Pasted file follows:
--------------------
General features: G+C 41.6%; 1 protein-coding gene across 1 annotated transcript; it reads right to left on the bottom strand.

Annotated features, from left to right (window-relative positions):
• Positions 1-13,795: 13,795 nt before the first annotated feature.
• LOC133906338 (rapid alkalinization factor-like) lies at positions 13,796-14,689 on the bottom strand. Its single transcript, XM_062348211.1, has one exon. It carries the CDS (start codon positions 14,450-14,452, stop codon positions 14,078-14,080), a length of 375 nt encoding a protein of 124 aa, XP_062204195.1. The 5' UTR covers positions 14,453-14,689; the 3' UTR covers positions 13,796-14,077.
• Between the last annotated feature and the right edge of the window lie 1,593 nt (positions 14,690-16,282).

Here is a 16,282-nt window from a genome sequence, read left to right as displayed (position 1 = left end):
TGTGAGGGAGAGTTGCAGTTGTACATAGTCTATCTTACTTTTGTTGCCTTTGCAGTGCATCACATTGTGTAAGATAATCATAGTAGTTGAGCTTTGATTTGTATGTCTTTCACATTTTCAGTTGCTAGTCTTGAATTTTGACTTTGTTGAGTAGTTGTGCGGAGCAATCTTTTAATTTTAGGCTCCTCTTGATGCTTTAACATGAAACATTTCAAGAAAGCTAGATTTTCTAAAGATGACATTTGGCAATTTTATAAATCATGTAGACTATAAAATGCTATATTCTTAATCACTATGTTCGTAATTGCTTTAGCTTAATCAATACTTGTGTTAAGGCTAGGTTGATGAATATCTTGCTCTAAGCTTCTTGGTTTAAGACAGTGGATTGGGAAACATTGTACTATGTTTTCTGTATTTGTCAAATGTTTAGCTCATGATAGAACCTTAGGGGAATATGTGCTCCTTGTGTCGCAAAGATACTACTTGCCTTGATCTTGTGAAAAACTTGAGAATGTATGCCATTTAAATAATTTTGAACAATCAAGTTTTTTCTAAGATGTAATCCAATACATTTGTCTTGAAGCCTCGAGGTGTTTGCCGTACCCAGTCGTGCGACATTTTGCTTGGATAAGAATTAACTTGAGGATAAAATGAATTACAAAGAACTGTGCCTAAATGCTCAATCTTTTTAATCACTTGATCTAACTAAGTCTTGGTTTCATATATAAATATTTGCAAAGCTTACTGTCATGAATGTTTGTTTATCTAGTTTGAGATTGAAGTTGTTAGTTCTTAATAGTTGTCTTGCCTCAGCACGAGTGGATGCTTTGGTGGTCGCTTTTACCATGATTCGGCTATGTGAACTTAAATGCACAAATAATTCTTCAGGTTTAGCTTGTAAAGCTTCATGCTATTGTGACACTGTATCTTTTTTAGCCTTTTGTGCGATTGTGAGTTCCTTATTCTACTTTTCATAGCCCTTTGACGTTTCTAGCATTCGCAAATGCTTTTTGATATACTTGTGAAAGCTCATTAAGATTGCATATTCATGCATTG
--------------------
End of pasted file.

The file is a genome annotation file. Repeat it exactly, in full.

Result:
General features: G+C 41.6%; 1 protein-coding gene across 1 annotated transcript; it reads right to left on the bottom strand.

Annotated features, from left to right (window-relative positions):
• Positions 1-13,795: 13,795 nt before the first annotated feature.
• LOC133906338 (rapid alkalinization factor-like) lies at positions 13,796-14,689 on the bottom strand. Its single transcript, XM_062348211.1, has one exon. It carries the CDS (start codon positions 14,450-14,452, stop codon positions 14,078-14,080), a length of 375 nt encoding a protein of 124 aa, XP_062204195.1. The 5' UTR covers positions 14,453-14,689; the 3' UTR covers positions 13,796-14,077.
• Between the last annotated feature and the right edge of the window lie 1,593 nt (positions 14,690-16,282).

Here is a 16,282-nt window from a genome sequence, read left to right as displayed (position 1 = left end):
TGTGAGGGAGAGTTGCAGTTGTACATAGTCTATCTTACTTTTGTTGCCTTTGCAGTGCATCACATTGTGTAAGATAATCATAGTAGTTGAGCTTTGATTTGTATGTCTTTCACATTTTCAGTTGCTAGTCTTGAATTTTGACTTTGTTGAGTAGTTGTGCGGAGCAATCTTTTAATTTTAGGCTCCTCTTGATGCTTTAACATGAAACATTTCAAGAAAGCTAGATTTTCTAAAGATGACATTTGGCAATTTTATAAATCATGTAGACTATAAAATGCTATATTCTTAATCACTATGTTCGTAATTGCTTTAGCTTAATCAATACTTGTGTTAAGGCTAGGTTGATGAATATCTTGCTCTAAGCTTCTTGGTTTAAGACAGTGGATTGGGAAACATTGTACTATGTTTTCTGTATTTGTCAAATGTTTAGCTCATGATAGAACCTTAGGGGAATATGTGCTCCTTGTGTCGCAAAGATACTACTTGCCTTGATCTTGTGAAAAACTTGAGAATGTATGCCATTTAAATAATTTTGAACAATCAAGTTTTTTCTAAGATGTAATCCAATACATTTGTCTTGAAGCCTCGAGGTGTTTGCCGTACCCAGTCGTGCGACATTTTGCTTGGATAAGAATTAACTTGAGGATAAAATGAATTACAAAGAACTGTGCCTAAATGCTCAATCTTTTTAATCACTTGATCTAACTAAGTCTTGGTTTCATATATAAATATTTGCAAAGCTTACTGTCATGAATGTTTGTTTATCTAGTTTGAGATTGAAGTTGTTAGTTCTTAATAGTTGTCTTGCCTCAGCACGAGTGGATGCTTTGGTGGTCGCTTTTACCATGATTCGGCTATGTGAACTTAAATGCACAAATAATTCTTCAGGTTTAGCTTGTAAAGCTTCATGCTATTGTGACACTGTATCTTTTTTAGCCTTTTGTGCGATTGTGAGTTCCTTATTCTACTTTTCATAGCCCTTTGACGTTTCTAGCATTCGCAAATGCTTTTTGATATACTTGTGAAAGCTCATTAAGATTGCATATTCATGCATTG